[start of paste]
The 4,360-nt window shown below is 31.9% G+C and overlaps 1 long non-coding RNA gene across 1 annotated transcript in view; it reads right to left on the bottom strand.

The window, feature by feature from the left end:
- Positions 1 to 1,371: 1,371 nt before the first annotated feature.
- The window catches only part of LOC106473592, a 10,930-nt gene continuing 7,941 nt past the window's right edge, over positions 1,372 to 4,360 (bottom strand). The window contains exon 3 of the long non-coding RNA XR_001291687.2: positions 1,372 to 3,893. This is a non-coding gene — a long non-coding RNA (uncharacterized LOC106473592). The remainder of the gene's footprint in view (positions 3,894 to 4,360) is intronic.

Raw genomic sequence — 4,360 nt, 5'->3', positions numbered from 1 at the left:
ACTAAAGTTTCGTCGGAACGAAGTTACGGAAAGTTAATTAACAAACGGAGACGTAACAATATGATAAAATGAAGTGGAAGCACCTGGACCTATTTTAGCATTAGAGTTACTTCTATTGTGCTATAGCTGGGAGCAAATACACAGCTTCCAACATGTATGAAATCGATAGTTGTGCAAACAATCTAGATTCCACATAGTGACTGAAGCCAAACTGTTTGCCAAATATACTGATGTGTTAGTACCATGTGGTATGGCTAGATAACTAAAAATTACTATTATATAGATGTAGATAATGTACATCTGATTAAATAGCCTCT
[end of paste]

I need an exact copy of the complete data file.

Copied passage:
The 4,360-nt window shown below is 31.9% G+C and overlaps 1 long non-coding RNA gene across 1 annotated transcript in view; it reads right to left on the bottom strand.

The window, feature by feature from the left end:
- Positions 1 to 1,371: 1,371 nt before the first annotated feature.
- The window catches only part of LOC106473592, a 10,930-nt gene continuing 7,941 nt past the window's right edge, over positions 1,372 to 4,360 (bottom strand). The window contains exon 3 of the long non-coding RNA XR_001291687.2: positions 1,372 to 3,893. This is a non-coding gene — a long non-coding RNA (uncharacterized LOC106473592). The remainder of the gene's footprint in view (positions 3,894 to 4,360) is intronic.

Raw genomic sequence — 4,360 nt, 5'->3', positions numbered from 1 at the left:
ACTAAAGTTTCGTCGGAACGAAGTTACGGAAAGTTAATTAACAAACGGAGACGTAACAATATGATAAAATGAAGTGGAAGCACCTGGACCTATTTTAGCATTAGAGTTACTTCTATTGTGCTATAGCTGGGAGCAAATACACAGCTTCCAACATGTATGAAATCGATAGTTGTGCAAACAATCTAGATTCCACATAGTGACTGAAGCCAAACTGTTTGCCAAATATACTGATGTGTTAGTACCATGTGGTATGGCTAGATAACTAAAAATTACTATTATATAGATGTAGATAATGTACATCTGATTAAATAGCCTCT